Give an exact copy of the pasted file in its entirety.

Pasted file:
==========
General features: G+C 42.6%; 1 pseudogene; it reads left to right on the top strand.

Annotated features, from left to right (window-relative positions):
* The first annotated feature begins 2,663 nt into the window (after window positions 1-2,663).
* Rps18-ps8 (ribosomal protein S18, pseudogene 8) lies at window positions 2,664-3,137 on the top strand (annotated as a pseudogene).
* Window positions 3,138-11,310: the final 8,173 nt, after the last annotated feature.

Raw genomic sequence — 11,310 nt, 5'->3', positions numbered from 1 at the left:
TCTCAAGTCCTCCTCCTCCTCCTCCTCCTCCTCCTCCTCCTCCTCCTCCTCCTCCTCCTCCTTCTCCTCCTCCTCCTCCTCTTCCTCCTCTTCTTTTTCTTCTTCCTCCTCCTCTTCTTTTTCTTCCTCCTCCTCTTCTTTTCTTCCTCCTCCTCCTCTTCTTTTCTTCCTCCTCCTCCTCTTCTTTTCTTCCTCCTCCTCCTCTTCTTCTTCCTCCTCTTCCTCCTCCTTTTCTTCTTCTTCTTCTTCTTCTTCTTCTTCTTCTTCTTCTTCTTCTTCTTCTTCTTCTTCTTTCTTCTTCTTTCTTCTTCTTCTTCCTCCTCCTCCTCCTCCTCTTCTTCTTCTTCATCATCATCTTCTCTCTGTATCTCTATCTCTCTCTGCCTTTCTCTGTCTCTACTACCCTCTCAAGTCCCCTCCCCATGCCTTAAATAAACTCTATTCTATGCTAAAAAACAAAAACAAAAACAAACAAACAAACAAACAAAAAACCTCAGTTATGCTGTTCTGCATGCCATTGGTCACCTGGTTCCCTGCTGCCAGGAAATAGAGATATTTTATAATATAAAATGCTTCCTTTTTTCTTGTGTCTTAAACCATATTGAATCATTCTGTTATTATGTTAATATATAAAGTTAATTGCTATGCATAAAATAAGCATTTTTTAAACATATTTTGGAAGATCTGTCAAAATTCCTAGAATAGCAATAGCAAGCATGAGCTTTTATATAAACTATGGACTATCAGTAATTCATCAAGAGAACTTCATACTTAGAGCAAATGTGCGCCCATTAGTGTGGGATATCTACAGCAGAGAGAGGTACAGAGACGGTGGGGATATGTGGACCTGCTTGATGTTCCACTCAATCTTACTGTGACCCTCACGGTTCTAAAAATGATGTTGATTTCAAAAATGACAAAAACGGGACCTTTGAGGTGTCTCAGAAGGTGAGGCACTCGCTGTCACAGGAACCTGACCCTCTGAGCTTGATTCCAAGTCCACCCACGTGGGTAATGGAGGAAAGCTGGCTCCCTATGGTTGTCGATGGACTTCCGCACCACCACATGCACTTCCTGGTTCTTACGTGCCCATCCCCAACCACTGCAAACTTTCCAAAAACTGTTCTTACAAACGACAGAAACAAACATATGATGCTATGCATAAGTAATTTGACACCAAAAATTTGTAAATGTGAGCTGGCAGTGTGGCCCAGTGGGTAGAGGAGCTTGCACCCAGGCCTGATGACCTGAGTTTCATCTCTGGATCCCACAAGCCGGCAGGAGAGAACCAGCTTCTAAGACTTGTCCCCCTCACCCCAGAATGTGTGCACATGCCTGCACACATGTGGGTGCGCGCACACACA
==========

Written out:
General features: G+C 42.6%; 1 pseudogene; it reads left to right on the top strand.

Annotated features, from left to right (window-relative positions):
* The first annotated feature begins 2,663 nt into the window (after window positions 1-2,663).
* Rps18-ps8 (ribosomal protein S18, pseudogene 8) lies at window positions 2,664-3,137 on the top strand (annotated as a pseudogene).
* Window positions 3,138-11,310: the final 8,173 nt, after the last annotated feature.

Raw genomic sequence — 11,310 nt, 5'->3', positions numbered from 1 at the left:
TCTCAAGTCCTCCTCCTCCTCCTCCTCCTCCTCCTCCTCCTCCTCCTCCTCCTCCTCCTCCTTCTCCTCCTCCTCCTCCTCTTCCTCCTCTTCTTTTTCTTCTTCCTCCTCCTCTTCTTTTTCTTCCTCCTCCTCTTCTTTTCTTCCTCCTCCTCCTCTTCTTTTCTTCCTCCTCCTCCTCTTCTTTTCTTCCTCCTCCTCCTCTTCTTCTTCCTCCTCTTCCTCCTCCTTTTCTTCTTCTTCTTCTTCTTCTTCTTCTTCTTCTTCTTCTTCTTCTTCTTCTTCTTCTTCTTTCTTCTTCTTTCTTCTTCTTCTTCCTCCTCCTCCTCCTCCTCTTCTTCTTCTTCATCATCATCTTCTCTCTGTATCTCTATCTCTCTCTGCCTTTCTCTGTCTCTACTACCCTCTCAAGTCCCCTCCCCATGCCTTAAATAAACTCTATTCTATGCTAAAAAACAAAAACAAAAACAAACAAACAAACAAACAAAAAACCTCAGTTATGCTGTTCTGCATGCCATTGGTCACCTGGTTCCCTGCTGCCAGGAAATAGAGATATTTTATAATATAAAATGCTTCCTTTTTTCTTGTGTCTTAAACCATATTGAATCATTCTGTTATTATGTTAATATATAAAGTTAATTGCTATGCATAAAATAAGCATTTTTTAAACATATTTTGGAAGATCTGTCAAAATTCCTAGAATAGCAATAGCAAGCATGAGCTTTTATATAAACTATGGACTATCAGTAATTCATCAAGAGAACTTCATACTTAGAGCAAATGTGCGCCCATTAGTGTGGGATATCTACAGCAGAGAGAGGTACAGAGACGGTGGGGATATGTGGACCTGCTTGATGTTCCACTCAATCTTACTGTGACCCTCACGGTTCTAAAAATGATGTTGATTTCAAAAATGACAAAAACGGGACCTTTGAGGTGTCTCAGAAGGTGAGGCACTCGCTGTCACAGGAACCTGACCCTCTGAGCTTGATTCCAAGTCCACCCACGTGGGTAATGGAGGAAAGCTGGCTCCCTATGGTTGTCGATGGACTTCCGCACCACCACATGCACTTCCTGGTTCTTACGTGCCCATCCCCAACCACTGCAAACTTTCCAAAAACTGTTCTTACAAACGACAGAAACAAACATATGATGCTATGCATAAGTAATTTGACACCAAAAATTTGTAAATGTGAGCTGGCAGTGTGGCCCAGTGGGTAGAGGAGCTTGCACCCAGGCCTGATGACCTGAGTTTCATCTCTGGATCCCACAAGCCGGCAGGAGAGAACCAGCTTCTAAGACTTGTCCCCCTCACCCCAGAATGTGTGCACATGCCTGCACACATGTGGGTGCGCGCACACACA